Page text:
Money is the board’s primary responsibility—paying for the reasonable ambitions of the artists. But what’s challenging it in an age of governments paying an ever smaller proportion of the bills, is that a group that clearly appeals to a powerful demographic of “emerging professional people” has not yet proved attractive to sponsors. One would have thought they were a whole lot more appealing than ‘classic’ companies with audiences in their 60s who’ve already bought everything they need in life.

Meredith Brooks admits that the 34 years or so of Synergy’s existence run by the performers may have been lost time in this regard. “Musos just aren’t into cold-calling potential sponsors”, she believes. “But they would appreciate the freedoms that more money would give them. To a certain extent we can choose to take profit from TaikOZ to promote Synergy. But we’ve had to turn down so many invitations to tour the [Meryl Tankard-TaikOZ] dance piece Kaidan for lack of a sponsor. We should have toured Synergy on in America after the Arizona festival this year—but it would have been impossible to move six marimbas without a transport sponsor; and we need a new home that can handle storage of all those instruments, allow 200 students to experience percussion and not drive the neighbours mad with the 130 decibels that TaikOZ generates! An island?” How about Cockatoo?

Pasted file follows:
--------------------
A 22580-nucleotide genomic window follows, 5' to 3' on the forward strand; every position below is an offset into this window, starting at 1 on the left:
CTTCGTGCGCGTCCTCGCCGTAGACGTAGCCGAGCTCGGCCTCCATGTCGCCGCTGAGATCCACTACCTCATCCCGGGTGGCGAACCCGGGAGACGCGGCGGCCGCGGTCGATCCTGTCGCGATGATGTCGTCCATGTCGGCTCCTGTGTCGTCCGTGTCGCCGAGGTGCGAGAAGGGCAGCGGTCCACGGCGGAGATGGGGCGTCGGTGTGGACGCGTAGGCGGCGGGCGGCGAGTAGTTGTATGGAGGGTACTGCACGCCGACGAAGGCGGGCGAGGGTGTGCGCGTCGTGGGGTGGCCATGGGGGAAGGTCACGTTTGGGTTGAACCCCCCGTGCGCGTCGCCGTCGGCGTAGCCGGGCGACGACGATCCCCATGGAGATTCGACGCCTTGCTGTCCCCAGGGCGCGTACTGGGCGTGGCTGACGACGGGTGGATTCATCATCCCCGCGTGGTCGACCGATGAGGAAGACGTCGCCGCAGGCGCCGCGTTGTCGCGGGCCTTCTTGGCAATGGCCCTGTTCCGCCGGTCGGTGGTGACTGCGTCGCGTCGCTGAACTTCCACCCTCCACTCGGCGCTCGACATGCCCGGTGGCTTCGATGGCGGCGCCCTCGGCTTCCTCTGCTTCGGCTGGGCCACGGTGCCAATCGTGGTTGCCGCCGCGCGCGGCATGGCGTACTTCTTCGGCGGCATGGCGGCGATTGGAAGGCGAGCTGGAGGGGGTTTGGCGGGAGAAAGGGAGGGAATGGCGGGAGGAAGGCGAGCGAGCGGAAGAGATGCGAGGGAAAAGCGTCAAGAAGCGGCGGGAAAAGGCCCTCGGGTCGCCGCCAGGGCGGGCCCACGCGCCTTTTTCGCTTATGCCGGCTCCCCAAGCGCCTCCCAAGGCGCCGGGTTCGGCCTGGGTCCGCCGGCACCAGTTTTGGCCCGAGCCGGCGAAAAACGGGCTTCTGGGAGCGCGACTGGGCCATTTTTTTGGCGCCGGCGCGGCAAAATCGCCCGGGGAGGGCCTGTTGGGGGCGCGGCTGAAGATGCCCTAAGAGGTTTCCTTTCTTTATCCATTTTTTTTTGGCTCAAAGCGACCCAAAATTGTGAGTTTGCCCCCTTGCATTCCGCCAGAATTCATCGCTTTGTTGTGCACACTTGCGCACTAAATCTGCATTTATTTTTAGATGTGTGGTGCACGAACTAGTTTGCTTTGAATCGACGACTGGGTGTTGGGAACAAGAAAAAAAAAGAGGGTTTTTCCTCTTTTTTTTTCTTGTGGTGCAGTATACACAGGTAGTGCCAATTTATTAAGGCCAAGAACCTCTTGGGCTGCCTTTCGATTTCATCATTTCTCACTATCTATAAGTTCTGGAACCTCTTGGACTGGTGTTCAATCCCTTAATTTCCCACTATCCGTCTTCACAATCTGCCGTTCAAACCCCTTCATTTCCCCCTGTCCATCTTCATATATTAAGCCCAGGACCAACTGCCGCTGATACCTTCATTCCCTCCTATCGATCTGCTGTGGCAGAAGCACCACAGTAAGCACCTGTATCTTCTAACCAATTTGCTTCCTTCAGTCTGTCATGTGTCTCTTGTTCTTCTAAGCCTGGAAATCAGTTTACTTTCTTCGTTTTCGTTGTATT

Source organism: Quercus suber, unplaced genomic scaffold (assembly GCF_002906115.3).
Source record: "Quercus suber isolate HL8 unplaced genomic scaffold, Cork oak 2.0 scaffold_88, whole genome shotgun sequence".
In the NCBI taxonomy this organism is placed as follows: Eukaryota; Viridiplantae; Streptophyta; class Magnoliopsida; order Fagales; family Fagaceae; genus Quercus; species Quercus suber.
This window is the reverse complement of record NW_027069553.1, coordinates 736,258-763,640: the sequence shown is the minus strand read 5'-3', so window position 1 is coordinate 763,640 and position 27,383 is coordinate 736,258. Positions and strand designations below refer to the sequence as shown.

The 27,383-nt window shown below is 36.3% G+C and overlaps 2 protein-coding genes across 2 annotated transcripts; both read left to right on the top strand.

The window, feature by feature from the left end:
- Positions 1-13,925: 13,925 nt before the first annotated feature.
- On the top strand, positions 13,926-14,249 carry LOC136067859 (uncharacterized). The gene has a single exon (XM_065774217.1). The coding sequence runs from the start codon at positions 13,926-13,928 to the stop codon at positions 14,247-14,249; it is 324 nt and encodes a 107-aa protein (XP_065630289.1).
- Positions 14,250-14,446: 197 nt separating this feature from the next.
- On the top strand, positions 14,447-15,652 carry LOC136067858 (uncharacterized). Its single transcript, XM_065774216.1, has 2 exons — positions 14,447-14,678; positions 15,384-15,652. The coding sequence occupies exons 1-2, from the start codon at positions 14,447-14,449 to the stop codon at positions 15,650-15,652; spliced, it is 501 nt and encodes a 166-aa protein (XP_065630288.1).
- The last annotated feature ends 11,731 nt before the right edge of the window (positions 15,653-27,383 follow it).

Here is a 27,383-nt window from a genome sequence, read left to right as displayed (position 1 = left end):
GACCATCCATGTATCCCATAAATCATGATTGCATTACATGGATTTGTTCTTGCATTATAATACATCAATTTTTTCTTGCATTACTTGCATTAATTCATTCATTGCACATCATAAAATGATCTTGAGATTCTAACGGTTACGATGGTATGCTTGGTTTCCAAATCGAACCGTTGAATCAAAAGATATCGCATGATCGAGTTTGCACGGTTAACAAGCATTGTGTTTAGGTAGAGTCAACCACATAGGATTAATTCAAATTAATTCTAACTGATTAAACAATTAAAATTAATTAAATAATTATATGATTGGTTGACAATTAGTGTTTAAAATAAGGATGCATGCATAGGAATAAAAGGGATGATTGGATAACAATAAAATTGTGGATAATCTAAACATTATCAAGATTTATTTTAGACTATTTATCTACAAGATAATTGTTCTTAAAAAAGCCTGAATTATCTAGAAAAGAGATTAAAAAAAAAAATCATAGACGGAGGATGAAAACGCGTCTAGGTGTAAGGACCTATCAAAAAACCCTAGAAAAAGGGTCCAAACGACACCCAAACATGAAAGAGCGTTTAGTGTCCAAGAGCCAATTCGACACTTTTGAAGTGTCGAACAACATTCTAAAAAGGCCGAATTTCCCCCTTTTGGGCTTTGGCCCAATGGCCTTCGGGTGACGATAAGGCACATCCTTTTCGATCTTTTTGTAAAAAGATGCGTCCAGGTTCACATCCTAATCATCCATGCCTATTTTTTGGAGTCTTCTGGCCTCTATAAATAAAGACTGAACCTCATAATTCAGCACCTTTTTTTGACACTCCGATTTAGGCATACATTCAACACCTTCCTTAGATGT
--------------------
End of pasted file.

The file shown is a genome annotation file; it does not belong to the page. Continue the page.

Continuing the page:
Or would that damage the fascinating point of difference that Timothy Constable identifies at Synergy? “European and US audiences—even our percussion colleagues like Fritz Hauser who played with us in June—go nuts over our sound and approach. It’s not any technical slickness; it’s the spirit of not being limited by the idea that percussion is simply a rhythmic entity. We’re into space.”


See review of Synergy’s Space and Time concert featuring Fritz Hauser

RealTime issue #86 Aug-Sept 2008 pg. 39

© Jeremy Eccles; for permission to reproduce apply to realtime@realtimearts.net